Cannot believe it’s over two years since I got back from Caper Crozier in Antarctica and finally Disney Nature’s Penguins, Disney Nature is out in theatre’s in the US. Wanted to do a post but found an email I’d written to my brother which pretty much sums it up, so thought I’d just post that instead!
Also here’s a wee National Science Foundation behind the scenes film made by the lovely Ralph Maestas of Julie Moniere and I, in what looks like a rather way to balmy Cape Crozier.
“Finally made it to Cape Crozier.
Imagine, if you will, steep shingle hills next to the catchily named Mount Terror sloping fiercely to the Ross sea covered in ice and ice floes as well as open water. And cold, of course it’s cold but it’s that dry, wind chilling, biting cold that is fine with the right amount of layers on everywhere bar your hands. Poor hands. The two tents for us are near a sort of pig pen called the Rack tent, @5m wide and 4m long, where we keep all the kit, good and bags as our tents get very icy or wet depending on weather – my camp bed is currently balanced in a sea of icy puddles, have to be careful when crawling out of the ultra fat down sleeping bags for work.
The day we arrived Julie (Julie Moniere, another of the principal camera team) dragged me up the nearest hill, Observation hill as it’s known (those 19th Century scientists, so imaginative…bloody hardy though Cherry Gerard & co came here in 1905 during the midwinter when there is no daylight, insane.) She kind of tadaaaaa’d when we got to the top and I oohed as it’s spectacular. It took me a moment to realise that the gravel on the hills below where she was gesturing were in fact half of the 660,000 Adelie penguins that make up this colony and the noise bubbled up to the hill top – there are no words and I doubt anyone could take it in unless here, our challenge on this film will be to convey the immensity of the spectacle.
The walk down to the colony is a little like a Hobbit journey, first the treacherous ice/snow covered hill – crampons or yaktrax (a light weight crampon velcro slipper) mandatory for about 3/4 of a mile then a sharp right through the shingle valley of sky attack aka skuas (who are utterly brilliant and fiercely cruel, they dive bomb you as they’re nesting), into the penguin colony where you have to dodge around the clusters of chicks and adults who growl if you get too close, then it’s down a vertical rocky strewn hill to the sea, all in all, 1.5 miles of serious downhill. We stay down in the colony for about 8-10 hours and then embrace (bulls*t) the climb up, it would be accurate to say i bloody hate it, Jane Fonda has nothing on this workout. The penguins themselves are bloody brilliant, worth every trek up and down and more, yesterday we did it twice as we had a 4am start for some time lapses. Genuinely i have not met a more charming subject. There’s something industrious, captivating and absolutely hysterical about them and they’re SO BUSY – climbing these massive hills on their tiny legs, like windup toys not stopping for anyone or thing and then there’s the chicks. I just can’t do them justice. Soft downy grey fat arsed triangles with droopy shoulders (all look very depressed), cartoon eyes and huge feet. I want one. They wait patiently like crashed out teenagers, face down with legs out behind their massive grey bums, stubby little wings to the sides flapping occasionally until a parent comes home – and then it’s launch time. Google Adelie chick chase and you should get an idea. The best thing I’ve EVER see and everywhere you step or kneel down there’s the smell – suffice to say Chanel will not be doing an aroma de’penguin anytime soon.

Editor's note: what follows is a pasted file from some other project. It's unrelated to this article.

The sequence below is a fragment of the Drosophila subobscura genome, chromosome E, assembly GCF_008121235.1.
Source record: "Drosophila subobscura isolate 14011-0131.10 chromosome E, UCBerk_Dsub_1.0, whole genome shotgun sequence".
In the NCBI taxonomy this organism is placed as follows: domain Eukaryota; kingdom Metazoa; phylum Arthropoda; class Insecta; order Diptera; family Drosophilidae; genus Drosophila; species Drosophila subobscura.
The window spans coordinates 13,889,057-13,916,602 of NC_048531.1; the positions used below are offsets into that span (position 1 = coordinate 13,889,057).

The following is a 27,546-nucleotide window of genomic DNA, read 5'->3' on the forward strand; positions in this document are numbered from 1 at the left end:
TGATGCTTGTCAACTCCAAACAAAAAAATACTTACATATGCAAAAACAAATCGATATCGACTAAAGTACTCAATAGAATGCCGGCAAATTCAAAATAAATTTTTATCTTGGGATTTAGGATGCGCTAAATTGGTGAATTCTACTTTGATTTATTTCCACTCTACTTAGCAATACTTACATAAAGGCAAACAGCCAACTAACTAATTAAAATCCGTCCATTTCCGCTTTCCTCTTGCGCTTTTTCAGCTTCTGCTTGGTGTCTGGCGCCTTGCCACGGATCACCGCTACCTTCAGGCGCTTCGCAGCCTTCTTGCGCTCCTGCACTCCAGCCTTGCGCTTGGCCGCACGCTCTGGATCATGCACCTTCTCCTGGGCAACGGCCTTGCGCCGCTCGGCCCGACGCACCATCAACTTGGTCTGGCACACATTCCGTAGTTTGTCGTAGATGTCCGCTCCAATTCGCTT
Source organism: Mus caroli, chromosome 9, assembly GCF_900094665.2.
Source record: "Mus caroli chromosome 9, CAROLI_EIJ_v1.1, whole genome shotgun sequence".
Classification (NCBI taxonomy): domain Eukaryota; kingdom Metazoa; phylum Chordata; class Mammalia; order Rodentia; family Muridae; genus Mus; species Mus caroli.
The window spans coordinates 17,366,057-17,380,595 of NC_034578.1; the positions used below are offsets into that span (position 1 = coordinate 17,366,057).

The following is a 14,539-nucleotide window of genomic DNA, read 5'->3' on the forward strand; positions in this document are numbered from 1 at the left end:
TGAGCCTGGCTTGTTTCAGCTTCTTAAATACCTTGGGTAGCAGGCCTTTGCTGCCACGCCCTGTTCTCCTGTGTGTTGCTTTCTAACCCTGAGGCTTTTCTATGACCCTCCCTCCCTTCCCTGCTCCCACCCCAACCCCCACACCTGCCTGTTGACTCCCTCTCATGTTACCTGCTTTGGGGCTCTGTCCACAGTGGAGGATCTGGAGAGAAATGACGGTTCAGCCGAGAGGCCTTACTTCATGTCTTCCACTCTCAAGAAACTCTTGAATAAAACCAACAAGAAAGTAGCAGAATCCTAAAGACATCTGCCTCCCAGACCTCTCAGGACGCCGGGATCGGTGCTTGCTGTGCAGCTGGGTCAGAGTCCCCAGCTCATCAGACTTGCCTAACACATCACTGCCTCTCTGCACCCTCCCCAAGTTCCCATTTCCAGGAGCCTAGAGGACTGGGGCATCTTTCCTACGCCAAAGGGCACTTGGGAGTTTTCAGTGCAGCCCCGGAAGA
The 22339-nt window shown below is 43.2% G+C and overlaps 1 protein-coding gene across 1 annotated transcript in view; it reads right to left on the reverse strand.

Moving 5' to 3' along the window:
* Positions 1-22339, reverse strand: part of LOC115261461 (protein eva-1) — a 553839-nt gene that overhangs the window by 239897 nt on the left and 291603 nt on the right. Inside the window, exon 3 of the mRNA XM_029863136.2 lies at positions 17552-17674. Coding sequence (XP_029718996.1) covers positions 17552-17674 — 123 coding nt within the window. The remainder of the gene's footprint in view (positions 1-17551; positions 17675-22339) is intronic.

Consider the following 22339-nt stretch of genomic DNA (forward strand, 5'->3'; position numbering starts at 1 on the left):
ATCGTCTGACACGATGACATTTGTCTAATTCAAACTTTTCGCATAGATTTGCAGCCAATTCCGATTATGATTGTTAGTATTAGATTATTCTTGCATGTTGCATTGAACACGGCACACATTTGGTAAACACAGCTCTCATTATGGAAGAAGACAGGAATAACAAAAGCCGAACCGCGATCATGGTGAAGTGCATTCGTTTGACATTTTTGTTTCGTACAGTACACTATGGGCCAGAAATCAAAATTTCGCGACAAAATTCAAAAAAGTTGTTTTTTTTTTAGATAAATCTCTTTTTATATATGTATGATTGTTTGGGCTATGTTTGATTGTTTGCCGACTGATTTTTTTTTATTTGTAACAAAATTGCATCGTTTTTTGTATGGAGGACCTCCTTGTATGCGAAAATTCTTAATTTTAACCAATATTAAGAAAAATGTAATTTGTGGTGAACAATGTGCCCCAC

We’ve been weathered in for about three days now, the beginning was gentle enough, a few 60mph gusts…in fact we were so optimistic we went off to our tents having been in the colony all day. The tents are pretty much as they were when Scott used them, fastened with rope, no zips. Two openings and at some stage they must have undone allowing a light dusting of snow to accrue on my camp cot. I spent a while getting the snow off and trying to close the tent, drifted off but the next sprinkling of snow was quite wet so I thought I’d head down to our neighbours the penguin scientists tent, @15m away down hill. They’d said if the wind got over 80mph it wouldn’t be a bad idea. the only thing is, what does 80mph sound like? EVERYTHING sounds loud in a yellow cotton tent.
Honestly, should have thought the possibility of storm through slightly better. A Guernsey and fleece jog bottoms were not quite sufficient and I stumbled into the warmth of the hut to be greeted by “you did well, you lasted out to 92mph.” Thanks, I hadn’t meant to. The ‘rack’ tent is 30m up the hill, not storm rated and a tad noisy. Snow also comes in, as it turns out. So we moved into the hut and watched the weather monitor clock winds of 102mph.
Now that family is WILD camping.
The loo door blew off, turning our rather sweet outside loo into a snow filled freezer and when this stops we will have to spend a day fixing everything, both our tents have ripped and everything in the main tent is covered. God knows how the kit is in the colony…The scientists hut is 3m x 6m approx with 4 bunks which take up half the space, a table, cooking area, snow melting bit, radios and tbh it could be classified as claustrophobic however right now it feels like heaven (that any port in a storm thing is true!) and we’ll sleep here again for the second time tonight.
Hopefully it’ll blow itself out soon…a proper adventure.
Don’t tell Mum.”